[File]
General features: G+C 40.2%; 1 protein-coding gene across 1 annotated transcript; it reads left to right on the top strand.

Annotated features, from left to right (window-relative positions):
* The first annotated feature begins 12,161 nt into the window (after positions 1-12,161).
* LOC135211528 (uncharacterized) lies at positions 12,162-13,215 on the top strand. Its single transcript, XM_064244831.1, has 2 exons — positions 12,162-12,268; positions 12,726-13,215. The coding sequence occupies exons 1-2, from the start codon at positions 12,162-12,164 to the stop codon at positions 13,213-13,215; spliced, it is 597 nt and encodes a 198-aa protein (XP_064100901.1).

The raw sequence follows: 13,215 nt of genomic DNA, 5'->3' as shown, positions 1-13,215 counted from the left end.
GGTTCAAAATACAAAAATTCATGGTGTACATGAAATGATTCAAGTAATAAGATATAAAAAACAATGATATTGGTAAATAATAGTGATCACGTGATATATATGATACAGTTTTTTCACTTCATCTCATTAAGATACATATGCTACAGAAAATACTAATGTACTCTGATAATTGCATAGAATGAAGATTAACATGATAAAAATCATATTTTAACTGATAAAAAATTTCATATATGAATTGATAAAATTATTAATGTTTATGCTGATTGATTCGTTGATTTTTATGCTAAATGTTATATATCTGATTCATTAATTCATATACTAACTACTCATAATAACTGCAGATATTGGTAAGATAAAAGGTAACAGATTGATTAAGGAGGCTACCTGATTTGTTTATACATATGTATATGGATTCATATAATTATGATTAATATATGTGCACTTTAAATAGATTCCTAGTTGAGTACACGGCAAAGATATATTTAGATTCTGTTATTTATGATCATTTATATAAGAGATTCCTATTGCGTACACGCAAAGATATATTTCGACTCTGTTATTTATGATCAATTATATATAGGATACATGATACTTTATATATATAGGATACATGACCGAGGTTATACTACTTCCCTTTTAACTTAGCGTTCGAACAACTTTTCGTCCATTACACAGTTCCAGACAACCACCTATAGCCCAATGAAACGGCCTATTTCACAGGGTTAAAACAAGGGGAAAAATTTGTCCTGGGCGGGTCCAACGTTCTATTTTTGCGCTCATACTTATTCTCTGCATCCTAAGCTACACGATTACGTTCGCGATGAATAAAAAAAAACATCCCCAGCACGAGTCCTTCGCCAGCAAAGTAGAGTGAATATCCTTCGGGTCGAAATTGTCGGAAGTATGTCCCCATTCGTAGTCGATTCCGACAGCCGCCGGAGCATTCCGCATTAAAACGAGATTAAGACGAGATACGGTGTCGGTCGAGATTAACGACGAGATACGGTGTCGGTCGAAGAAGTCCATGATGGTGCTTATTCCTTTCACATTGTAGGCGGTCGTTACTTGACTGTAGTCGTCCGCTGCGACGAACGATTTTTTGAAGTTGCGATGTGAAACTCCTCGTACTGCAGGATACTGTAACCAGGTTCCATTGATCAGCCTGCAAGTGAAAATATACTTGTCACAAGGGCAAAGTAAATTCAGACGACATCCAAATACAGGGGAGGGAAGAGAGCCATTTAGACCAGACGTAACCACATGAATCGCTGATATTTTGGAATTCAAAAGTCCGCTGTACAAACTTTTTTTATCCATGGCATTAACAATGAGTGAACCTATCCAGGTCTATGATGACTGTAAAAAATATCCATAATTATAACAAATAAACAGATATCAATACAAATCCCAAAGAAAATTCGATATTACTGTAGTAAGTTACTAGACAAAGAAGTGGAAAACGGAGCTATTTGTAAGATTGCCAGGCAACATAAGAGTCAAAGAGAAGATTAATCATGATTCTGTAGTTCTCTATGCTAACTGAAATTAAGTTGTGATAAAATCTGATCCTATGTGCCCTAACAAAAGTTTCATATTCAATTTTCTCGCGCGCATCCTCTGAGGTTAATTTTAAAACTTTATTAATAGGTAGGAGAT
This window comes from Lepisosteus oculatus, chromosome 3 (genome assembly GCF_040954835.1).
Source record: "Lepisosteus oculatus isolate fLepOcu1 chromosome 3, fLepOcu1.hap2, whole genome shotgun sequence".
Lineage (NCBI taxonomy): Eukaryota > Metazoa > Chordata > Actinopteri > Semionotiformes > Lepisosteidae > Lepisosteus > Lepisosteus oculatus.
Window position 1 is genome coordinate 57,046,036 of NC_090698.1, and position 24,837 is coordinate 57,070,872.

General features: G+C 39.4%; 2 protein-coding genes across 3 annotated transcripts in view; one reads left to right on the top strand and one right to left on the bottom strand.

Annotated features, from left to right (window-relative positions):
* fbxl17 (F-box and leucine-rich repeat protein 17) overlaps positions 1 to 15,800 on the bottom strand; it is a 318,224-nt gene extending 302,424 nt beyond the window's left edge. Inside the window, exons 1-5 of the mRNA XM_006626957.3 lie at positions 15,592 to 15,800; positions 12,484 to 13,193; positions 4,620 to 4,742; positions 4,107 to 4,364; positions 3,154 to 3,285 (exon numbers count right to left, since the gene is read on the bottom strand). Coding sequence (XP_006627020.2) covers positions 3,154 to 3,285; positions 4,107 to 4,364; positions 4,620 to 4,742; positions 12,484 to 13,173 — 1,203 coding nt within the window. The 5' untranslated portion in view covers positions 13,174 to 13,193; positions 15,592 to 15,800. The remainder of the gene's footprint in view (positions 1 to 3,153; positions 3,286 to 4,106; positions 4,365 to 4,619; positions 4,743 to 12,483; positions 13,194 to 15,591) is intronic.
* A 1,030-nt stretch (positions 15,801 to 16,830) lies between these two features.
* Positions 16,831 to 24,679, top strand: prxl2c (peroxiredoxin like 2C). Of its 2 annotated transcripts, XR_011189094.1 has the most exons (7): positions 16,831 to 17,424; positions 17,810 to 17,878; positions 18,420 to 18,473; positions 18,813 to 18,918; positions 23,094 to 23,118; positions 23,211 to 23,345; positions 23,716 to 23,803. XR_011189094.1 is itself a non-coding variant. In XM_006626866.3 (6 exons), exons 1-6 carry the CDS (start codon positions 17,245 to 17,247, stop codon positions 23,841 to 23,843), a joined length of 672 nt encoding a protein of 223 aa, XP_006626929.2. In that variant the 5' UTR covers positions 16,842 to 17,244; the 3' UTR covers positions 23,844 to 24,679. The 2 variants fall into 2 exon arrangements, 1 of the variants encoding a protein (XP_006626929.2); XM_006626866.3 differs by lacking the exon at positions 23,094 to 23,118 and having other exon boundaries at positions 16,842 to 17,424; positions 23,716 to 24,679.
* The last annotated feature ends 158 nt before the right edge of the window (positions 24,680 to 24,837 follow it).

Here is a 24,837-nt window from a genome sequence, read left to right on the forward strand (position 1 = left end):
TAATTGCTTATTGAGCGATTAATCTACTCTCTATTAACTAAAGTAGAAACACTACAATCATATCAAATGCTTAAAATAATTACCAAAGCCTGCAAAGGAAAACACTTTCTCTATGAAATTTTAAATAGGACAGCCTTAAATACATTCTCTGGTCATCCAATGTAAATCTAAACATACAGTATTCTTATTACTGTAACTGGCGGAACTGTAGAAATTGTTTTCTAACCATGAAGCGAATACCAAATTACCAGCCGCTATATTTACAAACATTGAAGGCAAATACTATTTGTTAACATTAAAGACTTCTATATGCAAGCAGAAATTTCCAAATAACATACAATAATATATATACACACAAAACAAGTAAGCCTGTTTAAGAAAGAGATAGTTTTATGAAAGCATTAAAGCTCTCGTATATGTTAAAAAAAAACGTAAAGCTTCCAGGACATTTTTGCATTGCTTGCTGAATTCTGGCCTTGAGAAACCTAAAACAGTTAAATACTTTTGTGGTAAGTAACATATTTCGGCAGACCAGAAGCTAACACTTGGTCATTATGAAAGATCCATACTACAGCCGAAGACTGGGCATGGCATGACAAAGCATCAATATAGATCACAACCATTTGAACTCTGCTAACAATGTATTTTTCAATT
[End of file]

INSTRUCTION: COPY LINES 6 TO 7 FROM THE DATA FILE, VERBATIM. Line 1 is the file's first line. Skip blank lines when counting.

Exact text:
GGTTCAAAATACAAAAATTCATGGTGTACATGAAATGATTCAAGTAATAAGATATAAAAAACAATGATATTGGTAAATAATAGTGATCACGTGATATATATGATACAGTTTTTTCACTTCATCTCATTAAGATACATATGCTACAGAAAATACTAATGTACTCTGATAATTGCATAGAATGAAGATTAACATGATAAAAATCATATTTTAACTGATAAAAAATTTCATATATGAATTGATAAAATTATTAATGTTTATGCTGATTGATTCGTTGATTTTTATGCTAAATGTTATATATCTGATTCATTAATTCATATACTAACTACTCATAATAACTGCAGATATTGGTAAGATAAAAGGTAACAGATTGATTAAGGAGGCTACCTGATTTGTTTATACATATGTATATGGATTCATATAATTATGATTAATATATGTGCACTTTAAATAGATTCCTAGTTGAGTACACGGCAAAGATATATTTAGATTCTGTTATTTATGATCATTTATATAAGAGATTCCTATTGCGTACACGCAAAGATATATTTCGACTCTGTTATTTATGATCAATTATATATAGGATACATGATACTTTATATATATAGGATACATGACCGAGGTTATACTACTTCCCTTTTAACTTAGCGTTCGAACAACTTTTCGTCCATTACACAGTTCCAGACAACCACCTATAGCCCAATGAAACGGCCTATTTCACAGGGTTAAAACAAGGGGAAAAATTTGTCCTGGGCGGGTCCAACGTTCTATTTTTGCGCTCATACTTATTCTCTGCATCCTAAGCTACACGATTACGTTCGCGATGAATAAAAAAAAACATCCCCAGCACGAGTCCTTCGCCAGCAAAGTAGAGTGAATATCCTTCGGGTCGAAATTGTCGGAAGTATGTCCCCATTCGTAGTCGATTCCGACAGCCGCCGGAGCATTCCGCATTAAAACGAGATTAAGACGAGATACGGTGTCGGTCGAGATTAACGACGAGATACGGTGTCGGTCGAAGAAGTCCATGATGGTGCTTATTCCTTTCACATTGTAGGCGGTCGTTACTTGACTGTAGTCGTCCGCTGCGACGAACGATTTTTTGAAGTTGCGATGTGAAACTCCTCGTACTGCAGGATACTGTAACCAGGTTCCATTGATCAGCCTGCAAGTGAAAATATACTTGTCACAAGGGCAAAGTAAATTCAGACGACATCCAAATACAGGGGAGGGAAGAGAGCCATTTAGACCAGACGTAACCACATGAATCGCTGATATTTTGGAATTCAAAAGTCCGCTGTACAAACTTTTTTTATCCATGGCATTAACAATGAGTGAACCTATCCAGGTCTATGATGACTGTAAAAAATATCCATAATTATAACAAATAAACAGATATCAATACAAATCCCAAAGAAAATTCGATATTACTGTAGTAAGTTACTAGACAAAGAAGTGGAAAACGGAGCTATTTGTAAGATTGCCAGGCAACATAAGAGTCAAAGAGAAGATTAATCATGATTCTGTAGTTCTCTATGCTAACTGAAATTAAGTTGTGATAAAATCTGATCCTATGTGCCCTAACAAAAGTTTCATATTCAATTTTCTCGCGCGCATCCTCTGAGGTTAATTTTAAAACTTTATTAATAGGTAGGAGAT
This window comes from Lepisosteus oculatus, chromosome 3 (genome assembly GCF_040954835.1).